Hear Paula Quam read this story:
Rarely do weather events ever have the opportunity to truly sneak up on us. We start getting weather alerts on our phones, TV and radio days before a storm even begins to roll in. We have the advantage over Mother Nature; we get to prepare.
But we haven’t always been so lucky to have this state of the art technology to predict dangerous storms. One day, long ago, early Midwesterners experienced a bout of unseasonably warm January weather that threw them a deadly curveball, but unlike us, they had no idea what was about to hit them.
The deadly ‘Schoolhouse Blizzard’
It was Jan. 12, 1888. Pioneer settlers around Minnesota, North Dakota and the rest of the Great Plains region had been dealing with some harsh, snowy, winter weather. So when they woke up that day to find it was an unseasonably warm, sunny day, it was certainly a welcomed treat.
The warm day brought everybody outside; people ventured into town, and housebound kids readily bounded off to school. Little did they know, an incredible storm was headed in their direction. Their false sense of security left them vulnerable to what was about to happen.
That warm weather drifting over the area from the Gulf Coast that seemed so welcoming, turned out to be an aggravating element to the situation when it collided with Arctic air pushing down from Canada. For Minnesotans and people throughout North Dakota and Nebraska, Kansas and Iowa, it happened very, very quickly.
“Even in a region known for abrupt and radical meteorological change, the blizzard of 1888 was unprecedented in its violence and suddenness,” wrote David Laskin, author of the book The Children’s Blizzard. “One moment is was mild, the sun was shining, a damp wind blew fitfully out of the south - the next moment frozen hell had broken loose.”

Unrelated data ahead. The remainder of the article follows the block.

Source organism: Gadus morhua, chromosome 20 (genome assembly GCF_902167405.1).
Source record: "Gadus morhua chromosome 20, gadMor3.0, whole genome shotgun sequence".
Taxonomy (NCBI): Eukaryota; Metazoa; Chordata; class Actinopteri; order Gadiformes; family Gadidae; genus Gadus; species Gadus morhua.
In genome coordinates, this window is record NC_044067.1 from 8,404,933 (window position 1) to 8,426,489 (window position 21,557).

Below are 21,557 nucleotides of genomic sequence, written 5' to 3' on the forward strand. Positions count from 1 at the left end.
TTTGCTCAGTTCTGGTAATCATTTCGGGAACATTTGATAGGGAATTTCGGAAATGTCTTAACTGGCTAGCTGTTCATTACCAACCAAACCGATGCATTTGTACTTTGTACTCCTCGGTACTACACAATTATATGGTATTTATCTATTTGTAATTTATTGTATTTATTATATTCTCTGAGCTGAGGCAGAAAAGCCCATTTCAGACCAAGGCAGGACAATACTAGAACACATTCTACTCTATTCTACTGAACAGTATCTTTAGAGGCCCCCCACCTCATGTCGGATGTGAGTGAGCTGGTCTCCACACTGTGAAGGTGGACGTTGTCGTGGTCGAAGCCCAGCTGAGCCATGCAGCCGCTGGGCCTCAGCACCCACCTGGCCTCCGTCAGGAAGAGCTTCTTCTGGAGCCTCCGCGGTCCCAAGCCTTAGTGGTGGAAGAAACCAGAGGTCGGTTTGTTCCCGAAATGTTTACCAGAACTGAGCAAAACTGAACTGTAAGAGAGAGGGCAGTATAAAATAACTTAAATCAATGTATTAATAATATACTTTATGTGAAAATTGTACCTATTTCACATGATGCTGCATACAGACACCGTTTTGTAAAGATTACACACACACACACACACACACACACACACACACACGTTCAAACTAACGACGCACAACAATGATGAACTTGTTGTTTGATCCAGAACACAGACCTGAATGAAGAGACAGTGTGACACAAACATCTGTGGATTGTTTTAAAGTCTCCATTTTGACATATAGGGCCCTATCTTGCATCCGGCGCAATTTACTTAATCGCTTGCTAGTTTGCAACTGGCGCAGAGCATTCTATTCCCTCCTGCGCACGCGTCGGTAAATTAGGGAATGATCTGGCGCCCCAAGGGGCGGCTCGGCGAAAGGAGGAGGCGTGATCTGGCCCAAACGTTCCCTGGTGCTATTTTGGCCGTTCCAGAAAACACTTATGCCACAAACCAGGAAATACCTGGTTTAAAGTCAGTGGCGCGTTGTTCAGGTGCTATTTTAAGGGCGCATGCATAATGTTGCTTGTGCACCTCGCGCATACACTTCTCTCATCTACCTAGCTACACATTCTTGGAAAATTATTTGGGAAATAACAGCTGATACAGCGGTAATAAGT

It was reported that when the blizzard struck in the early afternoon, temperatures in Western Minnesota and Eastern North Dakota plummeted from above freezing to roughly -40 degrees. Moorhead was recorded at -47 degrees. Flash-frozen droplets of hard flakes were firing from the sky sideways with the 60 mile-per-hour winds, pelting and surprising people who were out and about.
The blizzard was so heavy, people reported struggling to see in front of their own faces. Eyes were literally being frozen shut, as already ample snow on the ground whipped around.
School was just letting out when the blizzard struck, so many school children were just walking home - or trying to. Many kids had reportedly left home that warm morning without mittens or hats. Some lost their way and never made it home. Others were luckier, as teachers in some little schoolhouses made the decision to keep their students there to wait out the storm.
Even that proved challenging, though, as they struggled to keep warm in the frigid temperatures. The roof of one schoolhouse in Nebraska even reportedly blew off in the violent storm. Another Plainfield, Neb., teacher, Loie Royce, tried to lead three children to the safety of her own house less than 90 yards from their school when they became lost. All three children died and Royce’s feet became so severely frostbitten they had to be amputated.
Six siblings in Chester Township, straight north of Fosston, Minnesota, were on their way home from school when they became stranded in the storm. They were found frozen to death with their arms entwined around each other in the snow. All of the young victims is why the event was later dubbed “The Schoolhouse Blizzard” or “The Children’s Blizzard.”
Weather experts say there was almost zero visibility in this storm and very few landmarks in the rural areas, which proved deadly for many people, even as they were steps away from shelter without knowing it. Some froze to death in their own yards, becoming too disoriented to even find their houses. Alexandria man Hanley Countryman was walking home from town with 40 pounds of provisions when he became disoriented and lay down in the snow to die just 150 yards from his house.
Although it is estimated that somewhere around 235-250 people died in the Blizzard of 1888, it is still today unknown exactly how many it was. Some victims were not found until the spring when the snow melted. Others became victims of the storm even after finding shelter, ultimately succumbing to illnesses like pneumonia and infection from amputations. Some estimates put the final death toll upwards of 500 people.
Much was learned from the Schoolhouse Blizzard of 1888. The U.S. Weather Service, then called The Signal Corps (which at the time was a newly formed governmental service run by U.S. soldiers), made great advancements following the tragedy. Toned-down warnings of the time took a more serious tone and school administrators were no longer lulled into a false sense of security based on the sky above them.
It was a hard lesson that Mother Nature taught that day - that warm, welcoming, winter weather in these parts is often times nothing more than the calm before the icy, cold storm.